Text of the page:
The news came down on Tuesday afternoon that rather than get surgery immediately on his damaged UCL, Matt Harvey will attempt to rehabilitate the injury. Here’s the statement from the Mets:
“On Aug. 26, Matt Harvey was examined by Mets physicians for soreness in his right forearm. An MRI done at that time revealed a partial tear of the ulnar collateral ligament in the right elbow. Based on this MRI and a subsequent clinical examination, Mets physicians determined that a surgical repair would likely be necessary, unless Matt could complete a throwing program free of elbow-related symptoms.”
Now, I understand the skepticism here. The Mets just don’t have a great track record when it comes to managing injuries, and haven’t for years. This isn’t a doctor issue, either, this is a team listening selectively to doctors issue.
But not only does this course of action make sense to me, it’s going to be enforced by Harvey’s agent, Scott Boras, and comes from the best in his field, Dr. James Andrews. As watchdogs go for the best pitcher on the Mets, you’d have trouble doing any better.
Mike Vaccaro has a great column on this (that phrase is pretty redundant), but allow me to add why this strikes me as the best course of action.
There are two sides to this decision: risk and reward.
The risk of not having the surgery now, and attempting to rehab the injury, can be measured in a pair of ways: season time lost, and potential to make the injury worse. Rehabbing for 6-8 weeks doesn’t do either. If Harvey had the surgery now, a typical 12-month recovery would force him to miss the 2014 season. If, in 6-8 weeks, he’s unable to rehab the injury and has the surgery, a typical 12-month recovery would force him to miss the 2014 season. Even within that time frame, any complications still allow for a cushion of several months ahead of pitchers and catchers reporting for 2015 spring training, let alone the season opener.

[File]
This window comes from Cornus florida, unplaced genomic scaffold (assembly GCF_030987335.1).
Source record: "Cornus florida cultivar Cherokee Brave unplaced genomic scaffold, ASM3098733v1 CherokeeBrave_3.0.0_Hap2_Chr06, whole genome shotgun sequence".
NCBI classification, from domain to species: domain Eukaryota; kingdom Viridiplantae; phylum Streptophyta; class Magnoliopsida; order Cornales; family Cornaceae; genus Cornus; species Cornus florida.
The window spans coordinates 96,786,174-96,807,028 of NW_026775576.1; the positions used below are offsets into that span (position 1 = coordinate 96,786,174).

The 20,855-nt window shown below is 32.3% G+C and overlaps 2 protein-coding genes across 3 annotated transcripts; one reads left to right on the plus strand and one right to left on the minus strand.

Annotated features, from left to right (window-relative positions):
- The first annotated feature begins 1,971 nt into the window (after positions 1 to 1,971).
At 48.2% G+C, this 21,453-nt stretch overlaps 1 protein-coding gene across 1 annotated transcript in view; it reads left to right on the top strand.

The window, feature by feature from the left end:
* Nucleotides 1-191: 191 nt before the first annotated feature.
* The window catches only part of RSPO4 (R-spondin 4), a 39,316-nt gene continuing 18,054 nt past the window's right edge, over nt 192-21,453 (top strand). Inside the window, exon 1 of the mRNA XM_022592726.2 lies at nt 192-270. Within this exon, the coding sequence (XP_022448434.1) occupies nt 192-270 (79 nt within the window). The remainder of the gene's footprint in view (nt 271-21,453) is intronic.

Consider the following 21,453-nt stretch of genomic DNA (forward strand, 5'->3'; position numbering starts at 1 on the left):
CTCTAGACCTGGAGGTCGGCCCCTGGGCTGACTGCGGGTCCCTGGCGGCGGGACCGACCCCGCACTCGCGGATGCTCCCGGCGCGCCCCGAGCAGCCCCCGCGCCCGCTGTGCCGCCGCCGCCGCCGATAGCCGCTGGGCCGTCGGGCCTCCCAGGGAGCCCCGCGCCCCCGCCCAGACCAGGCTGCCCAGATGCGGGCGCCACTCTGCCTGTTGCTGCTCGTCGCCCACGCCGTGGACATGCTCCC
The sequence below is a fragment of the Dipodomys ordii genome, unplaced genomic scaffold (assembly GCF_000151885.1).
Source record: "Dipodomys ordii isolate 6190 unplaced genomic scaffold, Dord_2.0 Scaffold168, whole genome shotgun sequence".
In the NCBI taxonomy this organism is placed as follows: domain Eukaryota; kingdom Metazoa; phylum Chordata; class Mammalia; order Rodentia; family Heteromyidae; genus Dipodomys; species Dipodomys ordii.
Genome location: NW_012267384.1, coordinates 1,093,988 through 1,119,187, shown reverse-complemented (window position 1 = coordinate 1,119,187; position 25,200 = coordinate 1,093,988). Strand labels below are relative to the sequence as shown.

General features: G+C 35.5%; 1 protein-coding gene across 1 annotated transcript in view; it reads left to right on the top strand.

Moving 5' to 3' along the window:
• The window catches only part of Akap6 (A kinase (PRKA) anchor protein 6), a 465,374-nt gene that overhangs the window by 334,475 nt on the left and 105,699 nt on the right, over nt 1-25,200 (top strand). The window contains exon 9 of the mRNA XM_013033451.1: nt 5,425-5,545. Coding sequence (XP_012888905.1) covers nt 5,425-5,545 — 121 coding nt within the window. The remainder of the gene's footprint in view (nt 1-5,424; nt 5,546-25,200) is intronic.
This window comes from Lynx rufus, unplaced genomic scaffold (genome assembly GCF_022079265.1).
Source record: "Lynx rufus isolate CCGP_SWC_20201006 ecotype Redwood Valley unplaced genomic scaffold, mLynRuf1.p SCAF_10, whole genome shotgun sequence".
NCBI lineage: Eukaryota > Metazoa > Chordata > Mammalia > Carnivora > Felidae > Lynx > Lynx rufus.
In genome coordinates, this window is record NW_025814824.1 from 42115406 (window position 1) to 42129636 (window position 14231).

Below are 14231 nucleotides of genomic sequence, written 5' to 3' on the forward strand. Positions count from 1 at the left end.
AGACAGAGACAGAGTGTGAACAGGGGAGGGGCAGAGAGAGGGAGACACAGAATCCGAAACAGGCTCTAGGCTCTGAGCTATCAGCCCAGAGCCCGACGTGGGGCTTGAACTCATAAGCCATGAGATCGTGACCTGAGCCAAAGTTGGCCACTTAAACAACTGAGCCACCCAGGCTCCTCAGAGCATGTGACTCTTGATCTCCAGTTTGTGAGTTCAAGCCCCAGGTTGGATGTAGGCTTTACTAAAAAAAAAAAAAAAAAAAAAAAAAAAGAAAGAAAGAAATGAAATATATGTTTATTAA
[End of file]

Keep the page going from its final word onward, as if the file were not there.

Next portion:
As for making the injury worse, sure, he could increase the size of the tear. But that doesn’t change the surgery: UCLs are, in Tommy John Surgery, replaced, not repaired. Nothing lost on that end, either.
The reward, naturally, is the potential for avoiding surgery, which doesn’t carry 100% guarantees with it, along with potentially allowing Harvey to pitch an additional season for the Mets. These are far from insignificant gains for an attempt that may be a long shot, but carries with it little in the way of risk.
So I think Matt Harvey’s approaching this exactly right, and while I wouldn’t assume he’ll be on the mound when 2014 begins, I wouldn’t bet against Matt Harvey, either.
To hear full audio of Harvey and Alderson discuss the decision Tueday night, click here.